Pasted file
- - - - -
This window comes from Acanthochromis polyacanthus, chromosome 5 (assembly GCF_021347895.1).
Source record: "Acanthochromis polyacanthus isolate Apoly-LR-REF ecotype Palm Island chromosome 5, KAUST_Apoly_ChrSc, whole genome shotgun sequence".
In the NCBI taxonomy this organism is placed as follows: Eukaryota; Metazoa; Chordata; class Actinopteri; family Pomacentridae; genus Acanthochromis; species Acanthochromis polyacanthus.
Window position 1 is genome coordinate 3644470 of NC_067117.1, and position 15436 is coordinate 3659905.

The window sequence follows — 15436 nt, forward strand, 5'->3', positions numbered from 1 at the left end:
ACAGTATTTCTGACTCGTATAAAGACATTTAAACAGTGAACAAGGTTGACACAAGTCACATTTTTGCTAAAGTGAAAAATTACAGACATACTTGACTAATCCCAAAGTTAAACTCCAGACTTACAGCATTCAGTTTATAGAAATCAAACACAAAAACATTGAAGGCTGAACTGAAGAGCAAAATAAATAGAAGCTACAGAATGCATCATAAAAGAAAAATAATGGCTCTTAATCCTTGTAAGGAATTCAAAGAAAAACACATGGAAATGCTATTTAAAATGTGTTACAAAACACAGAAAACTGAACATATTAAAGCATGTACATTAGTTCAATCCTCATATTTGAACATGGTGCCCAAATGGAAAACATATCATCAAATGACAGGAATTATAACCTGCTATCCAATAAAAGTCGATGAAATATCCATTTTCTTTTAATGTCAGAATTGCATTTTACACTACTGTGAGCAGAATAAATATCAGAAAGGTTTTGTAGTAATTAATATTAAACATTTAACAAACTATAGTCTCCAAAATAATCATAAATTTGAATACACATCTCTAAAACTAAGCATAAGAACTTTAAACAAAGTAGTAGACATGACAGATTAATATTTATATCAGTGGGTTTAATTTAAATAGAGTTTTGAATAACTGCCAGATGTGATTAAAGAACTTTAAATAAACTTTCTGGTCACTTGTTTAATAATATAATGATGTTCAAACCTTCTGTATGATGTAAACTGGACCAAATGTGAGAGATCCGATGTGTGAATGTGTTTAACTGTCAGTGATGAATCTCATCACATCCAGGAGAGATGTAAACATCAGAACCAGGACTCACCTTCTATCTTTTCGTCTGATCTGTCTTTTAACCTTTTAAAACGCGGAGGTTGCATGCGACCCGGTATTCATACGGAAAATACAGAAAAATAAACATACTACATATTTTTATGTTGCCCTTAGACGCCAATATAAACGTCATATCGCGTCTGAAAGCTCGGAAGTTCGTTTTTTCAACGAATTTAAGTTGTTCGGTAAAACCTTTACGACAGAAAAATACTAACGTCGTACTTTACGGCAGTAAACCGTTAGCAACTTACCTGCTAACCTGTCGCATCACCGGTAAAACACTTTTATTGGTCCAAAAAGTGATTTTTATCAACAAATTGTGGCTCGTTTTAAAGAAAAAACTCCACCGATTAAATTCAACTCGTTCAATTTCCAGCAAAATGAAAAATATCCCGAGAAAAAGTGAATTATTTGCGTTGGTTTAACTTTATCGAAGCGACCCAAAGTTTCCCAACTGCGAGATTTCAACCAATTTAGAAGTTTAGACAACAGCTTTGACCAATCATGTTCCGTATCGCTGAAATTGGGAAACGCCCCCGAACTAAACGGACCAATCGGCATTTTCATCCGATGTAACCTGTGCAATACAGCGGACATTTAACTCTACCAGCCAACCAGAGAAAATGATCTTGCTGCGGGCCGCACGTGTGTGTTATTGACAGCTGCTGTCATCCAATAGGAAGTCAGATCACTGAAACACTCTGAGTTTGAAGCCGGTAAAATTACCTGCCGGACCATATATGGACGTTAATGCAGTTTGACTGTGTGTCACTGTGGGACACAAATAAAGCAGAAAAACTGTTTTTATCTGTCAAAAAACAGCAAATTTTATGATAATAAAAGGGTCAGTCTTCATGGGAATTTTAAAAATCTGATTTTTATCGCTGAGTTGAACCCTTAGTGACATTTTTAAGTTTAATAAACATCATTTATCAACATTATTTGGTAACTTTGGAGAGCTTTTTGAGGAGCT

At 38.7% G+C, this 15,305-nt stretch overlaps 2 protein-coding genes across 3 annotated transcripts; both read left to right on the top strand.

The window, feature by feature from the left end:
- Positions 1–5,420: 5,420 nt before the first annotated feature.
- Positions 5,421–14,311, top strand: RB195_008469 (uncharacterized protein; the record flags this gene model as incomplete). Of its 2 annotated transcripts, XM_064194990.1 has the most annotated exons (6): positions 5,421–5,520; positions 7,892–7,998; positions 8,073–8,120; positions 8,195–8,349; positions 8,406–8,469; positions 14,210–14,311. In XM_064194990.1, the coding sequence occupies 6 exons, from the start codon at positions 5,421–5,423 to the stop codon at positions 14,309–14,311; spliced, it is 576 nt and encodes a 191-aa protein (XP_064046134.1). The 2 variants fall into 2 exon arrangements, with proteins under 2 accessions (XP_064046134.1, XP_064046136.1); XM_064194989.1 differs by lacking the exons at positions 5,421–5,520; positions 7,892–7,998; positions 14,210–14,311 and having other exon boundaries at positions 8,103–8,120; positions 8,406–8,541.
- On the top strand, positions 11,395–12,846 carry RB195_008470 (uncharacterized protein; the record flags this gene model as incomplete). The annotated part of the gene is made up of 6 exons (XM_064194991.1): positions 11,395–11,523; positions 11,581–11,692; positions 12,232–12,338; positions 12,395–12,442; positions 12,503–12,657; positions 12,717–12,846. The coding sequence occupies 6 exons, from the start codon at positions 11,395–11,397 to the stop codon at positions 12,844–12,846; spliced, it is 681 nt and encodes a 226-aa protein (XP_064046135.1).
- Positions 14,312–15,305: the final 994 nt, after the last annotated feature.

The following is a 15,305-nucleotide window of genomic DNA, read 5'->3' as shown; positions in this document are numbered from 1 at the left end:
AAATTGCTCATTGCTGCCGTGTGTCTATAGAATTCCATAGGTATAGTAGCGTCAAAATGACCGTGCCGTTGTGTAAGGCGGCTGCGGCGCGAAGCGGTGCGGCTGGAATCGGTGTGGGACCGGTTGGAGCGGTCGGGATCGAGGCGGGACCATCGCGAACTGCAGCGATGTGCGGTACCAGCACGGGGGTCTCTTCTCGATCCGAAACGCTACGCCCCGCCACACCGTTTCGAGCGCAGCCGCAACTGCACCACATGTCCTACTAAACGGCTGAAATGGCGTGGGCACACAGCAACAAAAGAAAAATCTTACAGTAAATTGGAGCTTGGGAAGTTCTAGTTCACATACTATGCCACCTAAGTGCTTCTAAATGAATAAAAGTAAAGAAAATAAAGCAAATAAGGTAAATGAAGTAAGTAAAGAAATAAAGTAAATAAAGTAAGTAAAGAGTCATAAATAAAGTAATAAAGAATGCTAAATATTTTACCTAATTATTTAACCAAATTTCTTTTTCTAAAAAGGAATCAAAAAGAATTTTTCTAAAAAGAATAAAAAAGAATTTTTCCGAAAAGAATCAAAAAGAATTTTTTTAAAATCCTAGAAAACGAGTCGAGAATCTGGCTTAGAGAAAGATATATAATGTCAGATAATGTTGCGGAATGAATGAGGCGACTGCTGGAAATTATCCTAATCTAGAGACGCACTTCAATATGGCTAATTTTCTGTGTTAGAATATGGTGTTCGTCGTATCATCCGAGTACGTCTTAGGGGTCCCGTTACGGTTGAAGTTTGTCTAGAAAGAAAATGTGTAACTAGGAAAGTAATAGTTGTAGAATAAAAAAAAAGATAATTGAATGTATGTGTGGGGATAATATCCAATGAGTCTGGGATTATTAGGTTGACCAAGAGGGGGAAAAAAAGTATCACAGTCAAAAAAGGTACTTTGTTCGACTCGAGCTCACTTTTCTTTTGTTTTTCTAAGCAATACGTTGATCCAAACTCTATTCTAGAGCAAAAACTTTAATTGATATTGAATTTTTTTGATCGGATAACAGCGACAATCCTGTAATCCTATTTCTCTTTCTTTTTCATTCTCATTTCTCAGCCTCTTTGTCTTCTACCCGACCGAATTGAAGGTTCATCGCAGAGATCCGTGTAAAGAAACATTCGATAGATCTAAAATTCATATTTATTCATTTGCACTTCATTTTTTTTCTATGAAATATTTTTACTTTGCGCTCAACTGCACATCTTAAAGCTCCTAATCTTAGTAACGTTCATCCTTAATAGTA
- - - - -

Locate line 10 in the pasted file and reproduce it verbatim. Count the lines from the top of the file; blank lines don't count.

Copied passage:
- Positions 5,421–14,311, top strand: RB195_008469 (uncharacterized protein; the record flags this gene model as incomplete). Of its 2 annotated transcripts, XM_064194990.1 has the most annotated exons (6): positions 5,421–5,520; positions 7,892–7,998; positions 8,073–8,120; positions 8,195–8,349; positions 8,406–8,469; positions 14,210–14,311. In XM_064194990.1, the coding sequence occupies 6 exons, from the start codon at positions 5,421–5,423 to the stop codon at positions 14,309–14,311; spliced, it is 576 nt and encodes a 191-aa protein (XP_064046134.1). The 2 variants fall into 2 exon arrangements, with proteins under 2 accessions (XP_064046134.1, XP_064046136.1); XM_064194989.1 differs by lacking the exons at positions 5,421–5,520; positions 7,892–7,998; positions 14,210–14,311 and having other exon boundaries at positions 8,103–8,120; positions 8,406–8,541.